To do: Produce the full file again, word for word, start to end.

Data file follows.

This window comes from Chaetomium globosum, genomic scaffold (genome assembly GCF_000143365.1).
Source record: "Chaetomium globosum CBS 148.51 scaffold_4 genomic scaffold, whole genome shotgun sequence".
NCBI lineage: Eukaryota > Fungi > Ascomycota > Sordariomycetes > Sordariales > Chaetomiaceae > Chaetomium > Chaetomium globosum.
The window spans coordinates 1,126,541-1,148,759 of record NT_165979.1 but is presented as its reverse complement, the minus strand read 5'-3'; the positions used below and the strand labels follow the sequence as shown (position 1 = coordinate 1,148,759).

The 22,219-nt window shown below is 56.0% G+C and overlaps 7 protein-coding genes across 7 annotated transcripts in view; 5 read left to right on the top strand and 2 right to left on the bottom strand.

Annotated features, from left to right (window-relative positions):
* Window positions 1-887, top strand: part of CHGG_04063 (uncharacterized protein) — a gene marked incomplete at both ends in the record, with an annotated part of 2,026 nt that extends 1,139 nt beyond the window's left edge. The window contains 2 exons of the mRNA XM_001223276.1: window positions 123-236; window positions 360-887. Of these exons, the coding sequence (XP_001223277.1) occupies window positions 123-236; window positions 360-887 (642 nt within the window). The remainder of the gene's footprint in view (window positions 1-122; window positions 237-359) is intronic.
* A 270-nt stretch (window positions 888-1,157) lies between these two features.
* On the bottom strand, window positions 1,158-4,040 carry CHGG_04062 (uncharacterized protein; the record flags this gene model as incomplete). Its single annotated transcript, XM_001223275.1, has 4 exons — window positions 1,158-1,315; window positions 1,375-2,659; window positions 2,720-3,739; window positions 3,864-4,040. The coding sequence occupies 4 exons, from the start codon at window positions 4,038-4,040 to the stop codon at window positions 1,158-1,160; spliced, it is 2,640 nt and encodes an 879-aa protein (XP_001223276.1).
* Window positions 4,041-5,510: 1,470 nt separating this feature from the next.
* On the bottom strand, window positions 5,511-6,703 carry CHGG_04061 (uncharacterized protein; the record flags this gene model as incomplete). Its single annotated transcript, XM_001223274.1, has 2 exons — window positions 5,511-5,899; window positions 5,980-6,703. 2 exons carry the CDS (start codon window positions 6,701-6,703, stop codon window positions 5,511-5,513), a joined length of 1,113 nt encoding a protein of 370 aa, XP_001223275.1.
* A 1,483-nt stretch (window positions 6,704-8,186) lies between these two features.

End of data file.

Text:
This window comes from Chaetomium globosum, genomic scaffold (genome assembly GCF_000143365.1).
Source record: "Chaetomium globosum CBS 148.51 scaffold_4 genomic scaffold, whole genome shotgun sequence".
NCBI lineage: Eukaryota > Fungi > Ascomycota > Sordariomycetes > Sordariales > Chaetomiaceae > Chaetomium > Chaetomium globosum.
The window spans coordinates 1,126,541-1,148,759 of record NT_165979.1 but is presented as its reverse complement, the minus strand read 5'-3'; the positions used below and the strand labels follow the sequence as shown (position 1 = coordinate 1,148,759).

The 22,219-nt window shown below is 56.0% G+C and overlaps 7 protein-coding genes across 7 annotated transcripts in view; 5 read left to right on the top strand and 2 right to left on the bottom strand.

Annotated features, from left to right (window-relative positions):
* Window positions 1-887, top strand: part of CHGG_04063 (uncharacterized protein) — a gene marked incomplete at both ends in the record, with an annotated part of 2,026 nt that extends 1,139 nt beyond the window's left edge. The window contains 2 exons of the mRNA XM_001223276.1: window positions 123-236; window positions 360-887. Of these exons, the coding sequence (XP_001223277.1) occupies window positions 123-236; window positions 360-887 (642 nt within the window). The remainder of the gene's footprint in view (window positions 1-122; window positions 237-359) is intronic.
* A 270-nt stretch (window positions 888-1,157) lies between these two features.
* On the bottom strand, window positions 1,158-4,040 carry CHGG_04062 (uncharacterized protein; the record flags this gene model as incomplete). Its single annotated transcript, XM_001223275.1, has 4 exons — window positions 1,158-1,315; window positions 1,375-2,659; window positions 2,720-3,739; window positions 3,864-4,040. The coding sequence occupies 4 exons, from the start codon at window positions 4,038-4,040 to the stop codon at window positions 1,158-1,160; spliced, it is 2,640 nt and encodes an 879-aa protein (XP_001223276.1).
* Window positions 4,041-5,510: 1,470 nt separating this feature from the next.
* On the bottom strand, window positions 5,511-6,703 carry CHGG_04061 (uncharacterized protein; the record flags this gene model as incomplete). Its single annotated transcript, XM_001223274.1, has 2 exons — window positions 5,511-5,899; window positions 5,980-6,703. 2 exons carry the CDS (start codon window positions 6,701-6,703, stop codon window positions 5,511-5,513), a joined length of 1,113 nt encoding a protein of 370 aa, XP_001223275.1.
* A 1,483-nt stretch (window positions 6,704-8,186) lies between these two features.